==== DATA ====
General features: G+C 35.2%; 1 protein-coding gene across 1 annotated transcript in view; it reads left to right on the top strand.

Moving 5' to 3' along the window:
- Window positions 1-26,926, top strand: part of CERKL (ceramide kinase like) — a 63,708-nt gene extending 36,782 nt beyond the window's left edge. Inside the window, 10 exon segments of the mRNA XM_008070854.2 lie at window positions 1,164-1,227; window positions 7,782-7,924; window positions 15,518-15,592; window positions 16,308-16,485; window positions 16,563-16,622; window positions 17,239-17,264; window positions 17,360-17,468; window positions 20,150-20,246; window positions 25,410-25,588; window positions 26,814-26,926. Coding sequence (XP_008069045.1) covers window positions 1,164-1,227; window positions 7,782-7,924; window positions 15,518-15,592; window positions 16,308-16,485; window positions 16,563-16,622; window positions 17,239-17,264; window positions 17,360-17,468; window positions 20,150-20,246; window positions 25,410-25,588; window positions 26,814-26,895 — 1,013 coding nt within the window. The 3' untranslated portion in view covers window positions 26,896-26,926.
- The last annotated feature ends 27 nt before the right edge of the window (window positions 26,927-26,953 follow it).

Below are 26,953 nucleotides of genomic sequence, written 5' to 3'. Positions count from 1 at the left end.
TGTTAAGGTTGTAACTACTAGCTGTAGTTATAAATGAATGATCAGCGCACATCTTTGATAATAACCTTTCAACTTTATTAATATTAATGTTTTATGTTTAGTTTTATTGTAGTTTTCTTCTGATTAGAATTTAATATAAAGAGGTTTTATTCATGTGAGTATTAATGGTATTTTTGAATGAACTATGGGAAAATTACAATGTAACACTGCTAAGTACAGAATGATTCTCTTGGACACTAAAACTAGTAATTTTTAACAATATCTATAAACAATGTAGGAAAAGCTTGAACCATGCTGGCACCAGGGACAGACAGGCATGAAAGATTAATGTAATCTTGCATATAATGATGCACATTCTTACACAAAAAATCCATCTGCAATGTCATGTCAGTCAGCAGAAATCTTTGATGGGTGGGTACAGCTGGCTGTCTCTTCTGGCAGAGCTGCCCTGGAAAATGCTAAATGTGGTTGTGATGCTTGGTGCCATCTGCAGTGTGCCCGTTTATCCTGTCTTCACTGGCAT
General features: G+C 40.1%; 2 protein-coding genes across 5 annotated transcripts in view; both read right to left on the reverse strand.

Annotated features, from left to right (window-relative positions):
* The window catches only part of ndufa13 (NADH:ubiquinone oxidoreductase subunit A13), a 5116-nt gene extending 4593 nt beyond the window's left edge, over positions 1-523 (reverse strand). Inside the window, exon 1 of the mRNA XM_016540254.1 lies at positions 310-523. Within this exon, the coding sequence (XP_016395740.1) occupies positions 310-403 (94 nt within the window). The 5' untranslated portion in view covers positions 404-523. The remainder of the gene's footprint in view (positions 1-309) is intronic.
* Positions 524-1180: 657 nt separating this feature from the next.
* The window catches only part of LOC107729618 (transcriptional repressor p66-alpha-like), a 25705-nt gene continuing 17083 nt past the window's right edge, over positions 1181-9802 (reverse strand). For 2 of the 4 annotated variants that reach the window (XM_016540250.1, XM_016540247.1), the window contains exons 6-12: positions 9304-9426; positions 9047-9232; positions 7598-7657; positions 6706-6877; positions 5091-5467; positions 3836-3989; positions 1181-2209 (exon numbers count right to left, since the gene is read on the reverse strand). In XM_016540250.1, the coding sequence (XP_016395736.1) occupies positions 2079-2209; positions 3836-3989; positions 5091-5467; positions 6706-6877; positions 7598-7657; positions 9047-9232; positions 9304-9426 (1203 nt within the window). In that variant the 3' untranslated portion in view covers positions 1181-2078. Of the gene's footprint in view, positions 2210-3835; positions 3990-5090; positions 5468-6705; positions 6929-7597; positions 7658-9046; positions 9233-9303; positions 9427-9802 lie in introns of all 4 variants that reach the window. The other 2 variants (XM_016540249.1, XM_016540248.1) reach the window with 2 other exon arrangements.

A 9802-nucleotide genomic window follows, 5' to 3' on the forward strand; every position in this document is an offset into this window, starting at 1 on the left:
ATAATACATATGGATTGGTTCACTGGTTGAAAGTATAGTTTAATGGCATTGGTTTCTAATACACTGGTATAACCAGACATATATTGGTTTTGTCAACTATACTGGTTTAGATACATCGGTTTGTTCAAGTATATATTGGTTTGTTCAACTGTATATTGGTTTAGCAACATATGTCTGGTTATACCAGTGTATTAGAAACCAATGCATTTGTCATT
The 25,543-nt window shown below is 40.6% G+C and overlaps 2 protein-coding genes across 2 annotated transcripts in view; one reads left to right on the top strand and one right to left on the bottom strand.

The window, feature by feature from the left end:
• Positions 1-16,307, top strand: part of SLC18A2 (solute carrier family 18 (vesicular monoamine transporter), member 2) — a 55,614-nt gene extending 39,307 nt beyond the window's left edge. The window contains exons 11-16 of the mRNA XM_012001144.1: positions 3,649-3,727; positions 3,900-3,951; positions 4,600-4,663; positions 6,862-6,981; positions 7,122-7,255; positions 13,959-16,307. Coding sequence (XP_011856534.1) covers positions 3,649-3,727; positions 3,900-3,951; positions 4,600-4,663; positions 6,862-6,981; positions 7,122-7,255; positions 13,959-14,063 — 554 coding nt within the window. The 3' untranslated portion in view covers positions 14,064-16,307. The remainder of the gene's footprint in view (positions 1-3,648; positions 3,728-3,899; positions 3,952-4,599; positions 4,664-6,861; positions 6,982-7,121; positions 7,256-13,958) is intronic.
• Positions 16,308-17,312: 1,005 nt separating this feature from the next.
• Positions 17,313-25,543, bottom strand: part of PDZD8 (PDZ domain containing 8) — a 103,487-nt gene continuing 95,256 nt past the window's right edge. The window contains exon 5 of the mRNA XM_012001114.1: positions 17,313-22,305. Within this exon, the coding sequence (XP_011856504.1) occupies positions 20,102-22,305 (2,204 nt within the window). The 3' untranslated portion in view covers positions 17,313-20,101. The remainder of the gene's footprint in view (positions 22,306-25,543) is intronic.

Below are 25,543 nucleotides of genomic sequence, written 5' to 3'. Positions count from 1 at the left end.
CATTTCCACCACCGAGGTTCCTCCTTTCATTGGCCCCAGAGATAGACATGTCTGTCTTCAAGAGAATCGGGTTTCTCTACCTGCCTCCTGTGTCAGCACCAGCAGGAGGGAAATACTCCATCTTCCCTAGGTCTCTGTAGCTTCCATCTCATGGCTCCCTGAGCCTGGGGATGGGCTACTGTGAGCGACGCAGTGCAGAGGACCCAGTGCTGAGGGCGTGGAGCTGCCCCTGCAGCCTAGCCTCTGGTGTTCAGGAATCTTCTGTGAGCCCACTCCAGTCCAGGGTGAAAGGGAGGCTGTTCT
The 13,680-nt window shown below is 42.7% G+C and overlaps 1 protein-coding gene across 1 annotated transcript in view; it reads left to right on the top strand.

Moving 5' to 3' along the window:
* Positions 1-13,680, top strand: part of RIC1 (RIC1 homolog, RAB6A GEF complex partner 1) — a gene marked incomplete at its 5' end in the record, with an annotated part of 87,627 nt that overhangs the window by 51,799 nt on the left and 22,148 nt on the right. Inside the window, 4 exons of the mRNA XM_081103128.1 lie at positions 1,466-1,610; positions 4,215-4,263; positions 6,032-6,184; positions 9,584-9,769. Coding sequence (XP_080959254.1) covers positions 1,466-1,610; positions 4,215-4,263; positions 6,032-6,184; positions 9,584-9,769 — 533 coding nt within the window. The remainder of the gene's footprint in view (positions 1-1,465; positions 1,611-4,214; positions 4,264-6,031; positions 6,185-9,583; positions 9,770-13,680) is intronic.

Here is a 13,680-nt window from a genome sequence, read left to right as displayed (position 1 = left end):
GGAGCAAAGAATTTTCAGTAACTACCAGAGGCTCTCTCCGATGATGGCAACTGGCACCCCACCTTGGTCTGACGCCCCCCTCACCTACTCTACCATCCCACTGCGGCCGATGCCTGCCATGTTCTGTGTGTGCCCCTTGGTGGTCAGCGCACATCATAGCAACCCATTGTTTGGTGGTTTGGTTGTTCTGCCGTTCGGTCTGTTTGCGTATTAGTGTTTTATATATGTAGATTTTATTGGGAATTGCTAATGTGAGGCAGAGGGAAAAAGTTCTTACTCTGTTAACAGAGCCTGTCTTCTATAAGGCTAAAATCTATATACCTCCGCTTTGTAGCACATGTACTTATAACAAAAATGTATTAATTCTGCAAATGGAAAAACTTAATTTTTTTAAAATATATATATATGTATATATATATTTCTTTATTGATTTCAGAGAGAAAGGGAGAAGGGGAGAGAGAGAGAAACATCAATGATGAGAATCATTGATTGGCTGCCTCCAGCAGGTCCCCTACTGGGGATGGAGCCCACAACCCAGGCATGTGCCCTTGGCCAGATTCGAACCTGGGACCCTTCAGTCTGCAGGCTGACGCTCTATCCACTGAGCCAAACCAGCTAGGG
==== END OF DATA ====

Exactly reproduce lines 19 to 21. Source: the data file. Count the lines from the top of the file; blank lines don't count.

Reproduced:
Below are 25,543 nucleotides of genomic sequence, written 5' to 3'. Positions count from 1 at the left end.
CATTTCCACCACCGAGGTTCCTCCTTTCATTGGCCCCAGAGATAGACATGTCTGTCTTCAAGAGAATCGGGTTTCTCTACCTGCCTCCTGTGTCAGCACCAGCAGGAGGGAAATACTCCATCTTCCCTAGGTCTCTGTAGCTTCCATCTCATGGCTCCCTGAGCCTGGGGATGGGCTACTGTGAGCGACGCAGTGCAGAGGACCCAGTGCTGAGGGCGTGGAGCTGCCCCTGCAGCCTAGCCTCTGGTGTTCAGGAATCTTCTGTGAGCCCACTCCAGTCCAGGGTGAAAGGGAGGCTGTTCT
The 13,680-nt window shown below is 42.7% G+C and overlaps 1 protein-coding gene across 1 annotated transcript in view; it reads left to right on the top strand.